How Effective is Medication as a Treatment for ADHD?
Current research into the efficacy of medication for ADHD indicates that some people respond better than others. It does not work the same way for everyone and some people find that their symptoms improve, but don’t go away altogether. Others find that it doesn’t help significantly.
You may also wish to consider whether your ADHD has caused some of the associated problems described above, such as depression, problems in relationships, problems at work, or alcohol or drug use. These problems, if present, may have developed over a long period of time and might not be helped directly by the ADHD medication even if your core symptoms respond well.
The important message is that medication can help some people a great deal, but it might not be a ‘magic bullet’ that solves all of the problems caused by the disorder. It may therefore be necessary to also consider psychological therapy, which may be useful to help you cope and manage with both core symptoms and other associated problems.
Psychological therapy for Adults with ADHD
Psychological therapies for ADHD are relatively new. The approach being used at the Sloane Court Clinic is based on the Young-Bramham model of working, which draws in a variety of methods to help you manage the difficulties you experience in everyday life. The therapist may ask you to consider different things, such as how you think in situations and how you behave. They may ask you to describe how you go about everyday things that you find difficult and find ways to change your thinking, your behaviour, or the situation itself.
How effective is Psychological Therapy as a Treatment for ADHD?
The intention in psychological therapy is not to make the disorder disappear, but to help you to understand it, to become aware of how it affects your life, and to develop ways of managing it so that the negative impact on your life is reduced. The therapist may ask you to make a list of the most problematic things for you. They may help you to identify things you may wish to change in yourself, for example, to stop and think more, which might sound obvious, but they will also help you practice specific ways of doing that so that your good intention becomes something that you actually do. They may also help you to identify ways to change or organise the world around you to help you to better remember and plan things. The benefit of doing this might be that you find you are more able to complete tasks and feel good about your abilities instead of feeling weighed down and guilty about things started, but not finished.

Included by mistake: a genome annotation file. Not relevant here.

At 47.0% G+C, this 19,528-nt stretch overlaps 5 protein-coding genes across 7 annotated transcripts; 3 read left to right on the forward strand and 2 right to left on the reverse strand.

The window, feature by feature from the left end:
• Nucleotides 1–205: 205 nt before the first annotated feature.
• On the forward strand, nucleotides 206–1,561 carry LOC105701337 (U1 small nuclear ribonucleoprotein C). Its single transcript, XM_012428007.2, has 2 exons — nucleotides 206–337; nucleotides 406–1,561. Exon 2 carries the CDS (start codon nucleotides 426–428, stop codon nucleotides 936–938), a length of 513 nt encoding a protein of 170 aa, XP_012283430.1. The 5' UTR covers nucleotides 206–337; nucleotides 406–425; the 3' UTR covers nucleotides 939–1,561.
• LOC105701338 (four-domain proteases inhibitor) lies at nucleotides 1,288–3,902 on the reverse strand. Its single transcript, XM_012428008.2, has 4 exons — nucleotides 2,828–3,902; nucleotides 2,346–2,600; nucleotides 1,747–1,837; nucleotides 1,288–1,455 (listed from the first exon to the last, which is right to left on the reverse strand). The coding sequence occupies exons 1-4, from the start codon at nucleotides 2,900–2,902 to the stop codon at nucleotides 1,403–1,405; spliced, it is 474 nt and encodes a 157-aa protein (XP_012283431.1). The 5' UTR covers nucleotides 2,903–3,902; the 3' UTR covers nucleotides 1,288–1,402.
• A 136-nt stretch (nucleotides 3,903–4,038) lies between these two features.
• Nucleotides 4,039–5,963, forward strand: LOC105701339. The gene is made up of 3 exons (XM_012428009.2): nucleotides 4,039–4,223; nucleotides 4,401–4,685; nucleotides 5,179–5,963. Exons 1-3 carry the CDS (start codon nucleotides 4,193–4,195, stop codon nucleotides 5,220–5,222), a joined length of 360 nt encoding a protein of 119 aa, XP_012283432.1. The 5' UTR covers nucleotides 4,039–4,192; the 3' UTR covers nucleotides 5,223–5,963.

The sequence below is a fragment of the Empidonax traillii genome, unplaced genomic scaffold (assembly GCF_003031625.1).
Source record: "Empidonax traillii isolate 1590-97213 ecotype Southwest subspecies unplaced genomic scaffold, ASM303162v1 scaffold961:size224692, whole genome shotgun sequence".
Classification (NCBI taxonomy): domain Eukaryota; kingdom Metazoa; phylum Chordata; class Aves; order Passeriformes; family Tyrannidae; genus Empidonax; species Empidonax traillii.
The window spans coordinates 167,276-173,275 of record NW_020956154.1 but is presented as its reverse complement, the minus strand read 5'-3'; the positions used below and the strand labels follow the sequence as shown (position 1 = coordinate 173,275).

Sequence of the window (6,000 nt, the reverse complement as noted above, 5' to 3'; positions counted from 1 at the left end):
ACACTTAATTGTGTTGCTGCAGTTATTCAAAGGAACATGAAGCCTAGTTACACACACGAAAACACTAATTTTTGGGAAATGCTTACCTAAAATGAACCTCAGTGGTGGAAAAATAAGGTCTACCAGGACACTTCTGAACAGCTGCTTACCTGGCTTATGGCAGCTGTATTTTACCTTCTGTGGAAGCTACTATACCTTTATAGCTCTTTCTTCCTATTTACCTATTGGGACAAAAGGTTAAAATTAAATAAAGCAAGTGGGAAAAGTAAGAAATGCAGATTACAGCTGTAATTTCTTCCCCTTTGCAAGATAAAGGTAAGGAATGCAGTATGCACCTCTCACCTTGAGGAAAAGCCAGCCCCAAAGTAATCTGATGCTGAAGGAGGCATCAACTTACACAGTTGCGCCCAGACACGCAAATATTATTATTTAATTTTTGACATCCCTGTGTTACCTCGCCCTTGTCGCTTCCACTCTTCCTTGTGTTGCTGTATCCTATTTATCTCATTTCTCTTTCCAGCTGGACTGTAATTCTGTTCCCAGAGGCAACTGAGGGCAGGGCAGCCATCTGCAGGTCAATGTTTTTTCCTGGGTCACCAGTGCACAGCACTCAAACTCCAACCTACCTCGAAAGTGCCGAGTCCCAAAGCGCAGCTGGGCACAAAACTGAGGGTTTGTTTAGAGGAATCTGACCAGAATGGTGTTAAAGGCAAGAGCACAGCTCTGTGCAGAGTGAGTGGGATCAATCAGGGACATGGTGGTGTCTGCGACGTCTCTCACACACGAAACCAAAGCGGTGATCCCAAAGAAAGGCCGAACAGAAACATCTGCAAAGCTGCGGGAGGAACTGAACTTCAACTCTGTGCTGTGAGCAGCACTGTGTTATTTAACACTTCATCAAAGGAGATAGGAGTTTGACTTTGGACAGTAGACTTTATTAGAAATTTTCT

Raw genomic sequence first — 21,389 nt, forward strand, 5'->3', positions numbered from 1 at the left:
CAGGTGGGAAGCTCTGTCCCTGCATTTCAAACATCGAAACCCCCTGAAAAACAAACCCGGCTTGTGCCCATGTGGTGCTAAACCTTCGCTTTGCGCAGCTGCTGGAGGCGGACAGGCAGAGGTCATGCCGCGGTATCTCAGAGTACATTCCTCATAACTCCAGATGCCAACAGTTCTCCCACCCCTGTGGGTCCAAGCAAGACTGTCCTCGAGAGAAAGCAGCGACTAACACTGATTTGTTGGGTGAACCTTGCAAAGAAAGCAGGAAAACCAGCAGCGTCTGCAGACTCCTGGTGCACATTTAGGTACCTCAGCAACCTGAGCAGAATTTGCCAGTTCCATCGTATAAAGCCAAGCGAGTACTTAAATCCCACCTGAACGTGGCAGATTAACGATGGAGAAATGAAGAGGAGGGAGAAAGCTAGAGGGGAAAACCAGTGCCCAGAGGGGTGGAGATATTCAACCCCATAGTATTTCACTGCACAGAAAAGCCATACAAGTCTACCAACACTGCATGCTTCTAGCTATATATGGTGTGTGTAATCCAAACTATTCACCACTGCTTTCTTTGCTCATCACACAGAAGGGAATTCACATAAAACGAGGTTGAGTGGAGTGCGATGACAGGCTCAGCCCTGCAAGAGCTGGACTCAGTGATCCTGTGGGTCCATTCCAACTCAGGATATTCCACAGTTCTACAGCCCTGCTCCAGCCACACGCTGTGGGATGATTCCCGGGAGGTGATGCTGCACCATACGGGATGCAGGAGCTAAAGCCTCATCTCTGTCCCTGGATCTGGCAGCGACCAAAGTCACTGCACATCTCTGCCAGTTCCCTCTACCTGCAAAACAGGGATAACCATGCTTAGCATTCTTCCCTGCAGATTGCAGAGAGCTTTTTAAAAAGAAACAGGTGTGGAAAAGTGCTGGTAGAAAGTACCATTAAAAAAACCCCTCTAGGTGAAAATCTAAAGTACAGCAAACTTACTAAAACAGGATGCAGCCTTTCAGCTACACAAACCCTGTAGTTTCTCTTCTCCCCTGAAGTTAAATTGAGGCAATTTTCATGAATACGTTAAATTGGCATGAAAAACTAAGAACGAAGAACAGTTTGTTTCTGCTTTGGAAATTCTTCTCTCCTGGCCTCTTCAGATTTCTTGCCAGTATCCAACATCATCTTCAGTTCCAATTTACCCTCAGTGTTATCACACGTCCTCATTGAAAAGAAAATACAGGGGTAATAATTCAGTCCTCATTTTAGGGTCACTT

You may find the psychological strategies helpful in your working life and personal life. You should find that you can take strategies learned in one situation and apply them to others so that you eventually become a therapist to yourself. The therapist may also work with you in reducing the impact of the associated problems such as depression, insomnia, or substance misuse if these things are getting in the way of your life. The key point for those considering psychological therapy is that it can be very effective and very rewarding, but will require dedication, commitment and effort from you.
How Often are Psychological Therapy Sessions Recommended for Adults with ADHD?
It depends greatly on your ability and willingness to work with the therapist and try things out. The number of sessions will vary and may depend on how quickly and how well you are able to apply the psychological strategies to your own life, so it is difficult to predict the number of sessions required. We would recommend having regular review sessions to monitor your progress and to ensure that the therapy is helpful for you. Your therapist will realize that often people with ADHD have difficulty with things such as focus, regular attendance and commitment, and will discuss and help you with those, so don’t worry too much about that. You don’t have to be perfect or an expert, but you do have to want to do it.
Make an Appointment
Patients are requested to seek referral through their GP, or consultant.
Adult ADHD Specialists in London
The ADHD Clinic is led by Dr Burman-Roy, consultant psychiatrist, in conjunction with Dr Maria Jalmbrant, clinical psychologist.
Dr. Burman-Roy is a Consultant Psychiatrist at the South London and Maudsley NHS Foundation Trust. He has experience working in the national ADHD service at the Maudsley Hospital, and has been involved in the development and delivery of Mentalisation-Based Therapy training groups for community mental health team staff.
Dr Jalmbrant runs a busy adult psychology service for Autism Spectrum Disorders and ADHD. She has extensive clinical experience in managing ADHD with psychological methods.
Contact and Appointments for Adult ADHD Assessment and Treatment
Patients are requested to seek referral through their GP, or consultant.
- Assessment and diagnosis – a comprehensive assessment based on structured interviewing, rating scales and observational data
- Neuropsychological assessment
- Psychological interventions
- Guidance on medication management
- Advice on behavioural adjustment
- Psycho-education about ADHD
- Advice on psychological management methods
- Advice on medication side-effects
- Delineation of ADHD from other causes of inattention, hyperactivity, and/or impulsivity
- Advice and treatment of associated risk behaviour
- Advice to general consultants or GP’s on ongoing treatment of ADHD
- Advice to spouses, parents and carers
- Second opinions
Medical management | monitoring of blood pressure and weight | psychological treatment for ADHD | psychological treatment for secondary symptoms such as emotional problems | treatment of conditions found to be simulating ADHD such as depression | implementation and maintenance of medication treatment.